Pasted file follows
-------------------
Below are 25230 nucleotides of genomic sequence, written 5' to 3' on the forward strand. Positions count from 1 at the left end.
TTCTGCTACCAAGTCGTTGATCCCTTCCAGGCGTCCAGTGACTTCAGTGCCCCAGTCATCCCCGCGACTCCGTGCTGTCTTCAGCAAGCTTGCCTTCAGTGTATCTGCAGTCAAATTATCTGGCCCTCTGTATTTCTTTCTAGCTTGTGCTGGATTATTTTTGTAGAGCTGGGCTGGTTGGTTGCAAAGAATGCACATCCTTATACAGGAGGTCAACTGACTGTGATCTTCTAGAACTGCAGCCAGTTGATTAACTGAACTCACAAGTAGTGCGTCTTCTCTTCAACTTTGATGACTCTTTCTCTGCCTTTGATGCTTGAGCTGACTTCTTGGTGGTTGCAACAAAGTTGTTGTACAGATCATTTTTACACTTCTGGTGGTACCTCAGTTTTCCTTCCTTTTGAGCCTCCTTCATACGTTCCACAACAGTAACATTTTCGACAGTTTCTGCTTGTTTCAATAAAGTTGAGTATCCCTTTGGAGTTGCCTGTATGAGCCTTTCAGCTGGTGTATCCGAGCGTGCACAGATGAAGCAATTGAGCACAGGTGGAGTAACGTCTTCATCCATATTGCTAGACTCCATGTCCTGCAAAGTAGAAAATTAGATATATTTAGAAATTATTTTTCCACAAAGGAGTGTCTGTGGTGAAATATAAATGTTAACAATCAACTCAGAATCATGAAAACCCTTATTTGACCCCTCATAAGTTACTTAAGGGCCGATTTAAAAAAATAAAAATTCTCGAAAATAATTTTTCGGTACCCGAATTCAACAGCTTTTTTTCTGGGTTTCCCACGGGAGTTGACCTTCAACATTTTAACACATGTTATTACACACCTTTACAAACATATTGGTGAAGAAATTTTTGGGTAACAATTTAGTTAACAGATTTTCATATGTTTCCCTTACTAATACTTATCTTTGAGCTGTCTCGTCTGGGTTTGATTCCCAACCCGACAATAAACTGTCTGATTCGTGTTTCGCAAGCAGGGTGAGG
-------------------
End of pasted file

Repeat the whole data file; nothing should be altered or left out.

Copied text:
Below are 25230 nucleotides of genomic sequence, written 5' to 3' on the forward strand. Positions count from 1 at the left end.
TTCTGCTACCAAGTCGTTGATCCCTTCCAGGCGTCCAGTGACTTCAGTGCCCCAGTCATCCCCGCGACTCCGTGCTGTCTTCAGCAAGCTTGCCTTCAGTGTATCTGCAGTCAAATTATCTGGCCCTCTGTATTTCTTTCTAGCTTGTGCTGGATTATTTTTGTAGAGCTGGGCTGGTTGGTTGCAAAGAATGCACATCCTTATACAGGAGGTCAACTGACTGTGATCTTCTAGAACTGCAGCCAGTTGATTAACTGAACTCACAAGTAGTGCGTCTTCTCTTCAACTTTGATGACTCTTTCTCTGCCTTTGATGCTTGAGCTGACTTCTTGGTGGTTGCAACAAAGTTGTTGTACAGATCATTTTTACACTTCTGGTGGTACCTCAGTTTTCCTTCCTTTTGAGCCTCCTTCATACGTTCCACAACAGTAACATTTTCGACAGTTTCTGCTTGTTTCAATAAAGTTGAGTATCCCTTTGGAGTTGCCTGTATGAGCCTTTCAGCTGGTGTATCCGAGCGTGCACAGATGAAGCAATTGAGCACAGGTGGAGTAACGTCTTCATCCATATTGCTAGACTCCATGTCCTGCAAAGTAGAAAATTAGATATATTTAGAAATTATTTTTCCACAAAGGAGTGTCTGTGGTGAAATATAAATGTTAACAATCAACTCAGAATCATGAAAACCCTTATTTGACCCCTCATAAGTTACTTAAGGGCCGATTTAAAAAAATAAAAATTCTCGAAAATAATTTTTCGGTACCCGAATTCAACAGCTTTTTTTCTGGGTTTCCCACGGGAGTTGACCTTCAACATTTTAACACATGTTATTACACACCTTTACAAACATATTGGTGAAGAAATTTTTGGGTAACAATTTAGTTAACAGATTTTCATATGTTTCCCTTACTAATACTTATCTTTGAGCTGTCTCGTCTGGGTTTGATTCCCAACCCGACAATAAACTGTCTGATTCGTGTTTCGCAAGCAGGGTGAGG